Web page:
Friday Night Fights finds right forumla
When glancing through a boxing schedule and noticing Vitali Klitschko vs. Juan Carlos Gomez on Saturday and Samuel Peter vs. Eddie Chambers next Friday, a fight fan might assume that the heavyweight bouts will be shown on HBO or Showtime.
Both fights will be televised live in the U.S., but they won’t be seen on the two subscription cable networks that have basically monopolized big fights and star-caliber fighters for the past two decades.
They’re on ESPN.
Klitschko’s WBC title defense against Gomez and the intriguing Peter-Chambers matchup are nice catches for basic cable’s “Worldwide Leader in Sports”, which has offered fight fans a good mix of hot prospects and quality main events during the first quarter of the 2009 season of ESPN2’s Friday Night Fights series.
“From a fight perspective it’s been one of our best years,” said Doug Loughrey, director of programming acquisitions for ESPN. “Last year we had great upsets and knockouts, which registered with a younger audience, but this year we’ve had better matchups.”
Some of those matchups have been HBO and Showtime worthy, which is not a put-down of ESPN’s usual boxing programming.
The fact is, since the late 1980s, when HBO and Showtime made concentrated commitments to airing boxing, world-class fighters and world-class matchups have headed to the two premium cable networks, which are able to pay high license fees that translate to more money for the fighters, managers and promoters.
ESPN2’s Friday Night Fights, which is available in three to four times as many homes as HBO and Showtime but offers less money than the subscription networks, usually attracts fringe contender-level fighters or prospects in need of exposure.
However, this season Friday Night Fights has showcased more than a few main events that were at least worthy of ShoBox or Boxing After Dark, the companion series to HBO and Showtime’s Championship Boxing that focus on up-and-comers.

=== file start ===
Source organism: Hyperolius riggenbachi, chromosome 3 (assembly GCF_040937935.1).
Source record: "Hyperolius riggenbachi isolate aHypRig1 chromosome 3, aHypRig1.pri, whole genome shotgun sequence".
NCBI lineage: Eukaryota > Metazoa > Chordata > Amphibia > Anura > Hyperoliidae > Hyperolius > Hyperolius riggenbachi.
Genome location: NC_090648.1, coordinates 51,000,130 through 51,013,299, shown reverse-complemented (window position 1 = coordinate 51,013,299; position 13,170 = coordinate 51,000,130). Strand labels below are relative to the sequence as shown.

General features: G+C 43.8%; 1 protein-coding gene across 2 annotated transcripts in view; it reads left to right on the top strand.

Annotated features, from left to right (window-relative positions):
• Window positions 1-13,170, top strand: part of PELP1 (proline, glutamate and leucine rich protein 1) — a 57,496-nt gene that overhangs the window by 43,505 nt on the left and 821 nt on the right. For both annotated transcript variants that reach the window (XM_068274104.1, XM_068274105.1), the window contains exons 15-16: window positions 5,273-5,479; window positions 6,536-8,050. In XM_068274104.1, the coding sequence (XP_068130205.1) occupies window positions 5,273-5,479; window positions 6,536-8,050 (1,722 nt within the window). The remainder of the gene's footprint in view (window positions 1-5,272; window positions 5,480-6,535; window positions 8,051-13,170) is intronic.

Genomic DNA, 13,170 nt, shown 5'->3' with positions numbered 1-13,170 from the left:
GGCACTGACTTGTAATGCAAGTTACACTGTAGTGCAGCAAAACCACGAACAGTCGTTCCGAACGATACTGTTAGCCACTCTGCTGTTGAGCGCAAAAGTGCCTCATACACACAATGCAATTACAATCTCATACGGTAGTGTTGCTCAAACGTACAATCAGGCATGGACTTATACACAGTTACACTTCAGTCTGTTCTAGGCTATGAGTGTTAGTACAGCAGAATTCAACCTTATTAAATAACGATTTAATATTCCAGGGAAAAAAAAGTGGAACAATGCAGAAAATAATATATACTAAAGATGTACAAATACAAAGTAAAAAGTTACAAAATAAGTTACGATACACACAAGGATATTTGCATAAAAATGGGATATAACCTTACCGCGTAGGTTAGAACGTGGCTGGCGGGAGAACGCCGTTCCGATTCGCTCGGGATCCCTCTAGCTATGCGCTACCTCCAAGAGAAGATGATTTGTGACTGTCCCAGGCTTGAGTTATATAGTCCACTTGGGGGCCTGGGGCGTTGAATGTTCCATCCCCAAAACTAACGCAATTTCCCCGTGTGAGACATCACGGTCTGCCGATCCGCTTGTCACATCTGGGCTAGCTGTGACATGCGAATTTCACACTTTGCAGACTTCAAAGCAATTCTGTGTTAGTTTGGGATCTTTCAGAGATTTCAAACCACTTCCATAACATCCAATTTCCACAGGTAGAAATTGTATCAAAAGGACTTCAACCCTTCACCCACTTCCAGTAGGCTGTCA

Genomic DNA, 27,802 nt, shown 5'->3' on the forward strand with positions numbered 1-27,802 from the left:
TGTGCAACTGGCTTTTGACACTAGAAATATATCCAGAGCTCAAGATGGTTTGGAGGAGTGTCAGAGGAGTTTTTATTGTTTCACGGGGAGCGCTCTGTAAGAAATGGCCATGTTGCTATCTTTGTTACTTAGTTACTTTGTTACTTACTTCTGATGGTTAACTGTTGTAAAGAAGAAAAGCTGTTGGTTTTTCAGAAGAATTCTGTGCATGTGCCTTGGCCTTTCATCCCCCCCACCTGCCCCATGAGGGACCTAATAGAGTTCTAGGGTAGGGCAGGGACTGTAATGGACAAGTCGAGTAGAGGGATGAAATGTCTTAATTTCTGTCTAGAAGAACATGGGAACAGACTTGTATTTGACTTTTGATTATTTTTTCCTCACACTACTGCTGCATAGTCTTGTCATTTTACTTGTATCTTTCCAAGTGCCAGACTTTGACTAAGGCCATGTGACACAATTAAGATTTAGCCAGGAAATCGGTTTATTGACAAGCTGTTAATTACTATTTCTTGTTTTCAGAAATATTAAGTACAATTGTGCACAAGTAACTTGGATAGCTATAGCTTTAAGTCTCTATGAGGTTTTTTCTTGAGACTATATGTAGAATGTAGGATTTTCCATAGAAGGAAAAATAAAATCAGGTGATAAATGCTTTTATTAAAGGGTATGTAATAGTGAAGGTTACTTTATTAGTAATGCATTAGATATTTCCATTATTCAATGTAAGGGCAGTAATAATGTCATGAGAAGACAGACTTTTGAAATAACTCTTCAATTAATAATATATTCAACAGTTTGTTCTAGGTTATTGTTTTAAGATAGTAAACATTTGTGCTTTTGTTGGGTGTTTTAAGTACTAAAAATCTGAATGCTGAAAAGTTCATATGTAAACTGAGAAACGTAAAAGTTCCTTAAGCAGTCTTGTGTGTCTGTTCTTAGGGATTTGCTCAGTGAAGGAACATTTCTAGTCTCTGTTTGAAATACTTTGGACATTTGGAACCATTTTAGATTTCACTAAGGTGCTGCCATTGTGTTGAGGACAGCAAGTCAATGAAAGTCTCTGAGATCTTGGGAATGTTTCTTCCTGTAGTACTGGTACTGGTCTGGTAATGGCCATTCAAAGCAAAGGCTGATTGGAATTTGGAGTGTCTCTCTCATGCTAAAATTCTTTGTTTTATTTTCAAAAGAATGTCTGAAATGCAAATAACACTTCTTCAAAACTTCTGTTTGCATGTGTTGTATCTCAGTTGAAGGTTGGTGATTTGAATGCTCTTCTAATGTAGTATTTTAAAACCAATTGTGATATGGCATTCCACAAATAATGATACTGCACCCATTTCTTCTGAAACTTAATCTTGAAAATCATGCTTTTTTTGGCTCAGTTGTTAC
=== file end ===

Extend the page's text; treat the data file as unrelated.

The main event to this year’s Friday Night Fights season opener, which pitted hot prospect Yuriorkis Gamboa against Roger Gonzalez, is a prime example.
Gonzalez, who dropped Gamboa and extended the undefeated dynamo into the 10th round, was arguably a tougher opponent than untested Marcos Ramirez, who Gamboa blew out on Boxing After Dark last year, or 37-year-old Jesus Rojas, who the former Cuban amateur star will face on ShoBox next month.
Friday Night Fights February 6 main event between hardnosed light heavyweight contender Chris Henry and super middleweight slugger Yusaf Mack and the March 6 headliner between gutsy welterweight standouts Delvin Rodriguez and Shamone Alvarez made for exciting and dramatic 12-round bouts.
Next Friday’s main event, which matches a heavy handed but limited former heavyweight titleholder (Peter) against a talented but undersized speedster (Chambers), figures to be just as entertaining.
Although the bout’s promoter Dan Goossen shopped the crossroads match to HBO and Showtime, he’s happy it landed on ESPN2.
“Ken Hershman (of Showtime) liked the fight,” said Goossen, who put Peter-Chambers in the new Nokia Theatre in downtown L.A. “Like me, he sees it as anybody’s fight. Whoever wins is whoever imposes his style on the other. And the winner is right back in the heavyweight title picture.
“The problem with HBO and Showtime is that there aren’t any dates available. I needed to make this fight for the March or April time frame and HBO and Showtime couldn’t accommodate me. I’m glad the fight is on ESPN because more fans will see the fight and that means more fans can get behind the winner.”